Civil unions: one year later
By Matt Hanley email@example.com June 23, 2012 10:26PM
Jaimie Pagano, left, greets her son Cooper, 14 months and wife Nikki Pagano, right, at the bottom of a slide at a park in Naperville on Thursday, June 21, 2012. Jaimie and Nikki were in Chicago last year for the mass civil union ceremony after they were legalized in Illinois. The both agree that civil union's are a step in the right direction but are still far from equal to the rights married couples have. | Brian Powers~Sun-Times Media
From the storyteller
For years, many gay couples have struggled with how to identify their loved one. Wife? Husband? Partner?
Even among people who accepted their relationship - heck, even between each other - the answer never seemed quite right. To some, spouse seemed disingenuous when there was no legal right to marry. To others, their love made them a husband or wife, not a piece of paper. Partner fit just right for some couples; others said that word should stay with law firms.
Naperville couple Jamie and Nikki Pagano have told people they were “married” since they got hitched in a 2007 ceremony. So when Illinois began recognizing civil unions year ago, they couldn’t help but joke about their new status. Had they become civilized? Were they now part of The Union?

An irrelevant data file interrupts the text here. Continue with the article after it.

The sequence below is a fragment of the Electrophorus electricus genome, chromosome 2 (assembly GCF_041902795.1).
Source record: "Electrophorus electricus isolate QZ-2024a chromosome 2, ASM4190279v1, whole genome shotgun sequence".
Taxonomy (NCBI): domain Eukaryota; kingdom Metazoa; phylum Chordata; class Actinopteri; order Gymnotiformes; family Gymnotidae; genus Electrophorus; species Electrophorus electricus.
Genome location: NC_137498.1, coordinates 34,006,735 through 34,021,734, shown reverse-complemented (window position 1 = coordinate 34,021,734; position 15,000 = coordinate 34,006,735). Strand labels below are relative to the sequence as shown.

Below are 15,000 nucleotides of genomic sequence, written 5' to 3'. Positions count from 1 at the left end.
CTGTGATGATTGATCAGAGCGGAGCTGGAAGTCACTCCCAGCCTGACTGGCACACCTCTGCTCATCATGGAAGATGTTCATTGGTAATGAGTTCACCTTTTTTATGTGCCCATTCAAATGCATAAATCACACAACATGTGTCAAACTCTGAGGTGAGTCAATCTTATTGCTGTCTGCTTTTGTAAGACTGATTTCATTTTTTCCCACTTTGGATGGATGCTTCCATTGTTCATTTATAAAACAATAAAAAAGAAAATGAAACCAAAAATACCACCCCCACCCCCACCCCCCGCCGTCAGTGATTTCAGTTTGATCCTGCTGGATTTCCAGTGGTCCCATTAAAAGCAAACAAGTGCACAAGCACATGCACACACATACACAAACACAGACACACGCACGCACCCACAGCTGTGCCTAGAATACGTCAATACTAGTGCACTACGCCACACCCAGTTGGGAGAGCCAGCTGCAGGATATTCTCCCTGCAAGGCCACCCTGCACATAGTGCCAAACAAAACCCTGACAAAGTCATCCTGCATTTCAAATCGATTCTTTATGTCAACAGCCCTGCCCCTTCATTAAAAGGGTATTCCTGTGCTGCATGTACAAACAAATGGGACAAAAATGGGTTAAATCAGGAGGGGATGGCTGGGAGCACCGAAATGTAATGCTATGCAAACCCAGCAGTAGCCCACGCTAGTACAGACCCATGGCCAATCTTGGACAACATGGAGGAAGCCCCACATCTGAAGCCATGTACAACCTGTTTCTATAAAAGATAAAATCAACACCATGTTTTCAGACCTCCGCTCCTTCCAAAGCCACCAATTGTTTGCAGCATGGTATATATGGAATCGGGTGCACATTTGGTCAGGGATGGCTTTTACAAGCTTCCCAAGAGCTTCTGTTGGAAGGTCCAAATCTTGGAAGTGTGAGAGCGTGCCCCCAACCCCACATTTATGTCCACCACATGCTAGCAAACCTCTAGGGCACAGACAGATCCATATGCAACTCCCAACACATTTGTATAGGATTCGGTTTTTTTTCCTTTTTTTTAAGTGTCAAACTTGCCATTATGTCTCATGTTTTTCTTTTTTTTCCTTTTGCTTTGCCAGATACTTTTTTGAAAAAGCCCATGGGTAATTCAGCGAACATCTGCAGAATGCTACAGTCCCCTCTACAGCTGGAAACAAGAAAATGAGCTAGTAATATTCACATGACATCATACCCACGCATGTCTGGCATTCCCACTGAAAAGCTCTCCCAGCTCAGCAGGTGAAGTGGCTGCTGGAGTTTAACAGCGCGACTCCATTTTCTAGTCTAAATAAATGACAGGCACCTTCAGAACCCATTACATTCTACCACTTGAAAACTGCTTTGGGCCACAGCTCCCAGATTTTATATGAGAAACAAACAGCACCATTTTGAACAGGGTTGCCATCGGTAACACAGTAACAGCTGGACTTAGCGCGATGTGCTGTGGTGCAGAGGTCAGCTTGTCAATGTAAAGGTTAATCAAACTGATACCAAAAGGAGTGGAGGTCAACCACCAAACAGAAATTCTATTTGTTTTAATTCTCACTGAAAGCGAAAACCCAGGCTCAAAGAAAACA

Of all the struggles for gay couples, it’s not the most important thing. But it’s illustrative.
When Illinois allowed gay couples to file for civil unions, it opened up new legal protections, economic opportunities and peace of mind. Everyone I talked to said they were grateful for the monumental step. In most cases, the designation has made a significant difference in their lives.
And yet it’s not quite marriage. And there are plenty of large and small rights that heterosexual married couples take for granted, but still aren’t available to same-sex couples. That’s why these couples continue to fight for full legal married status. Even if it means they’d have to drop their membership in the Civilized Union.
- Matt Hanley
Updated: July 2, 2012 11:08PM
Perhaps it was the looming election – or maybe it was just time – but the last 12 months have been filled with marriage news. It was one year ago, that Illinois officially began certifying civil unions, a process that gave legal recognition to same-sex couples. It was a significant breakthrough statewide, but it was only the beginning.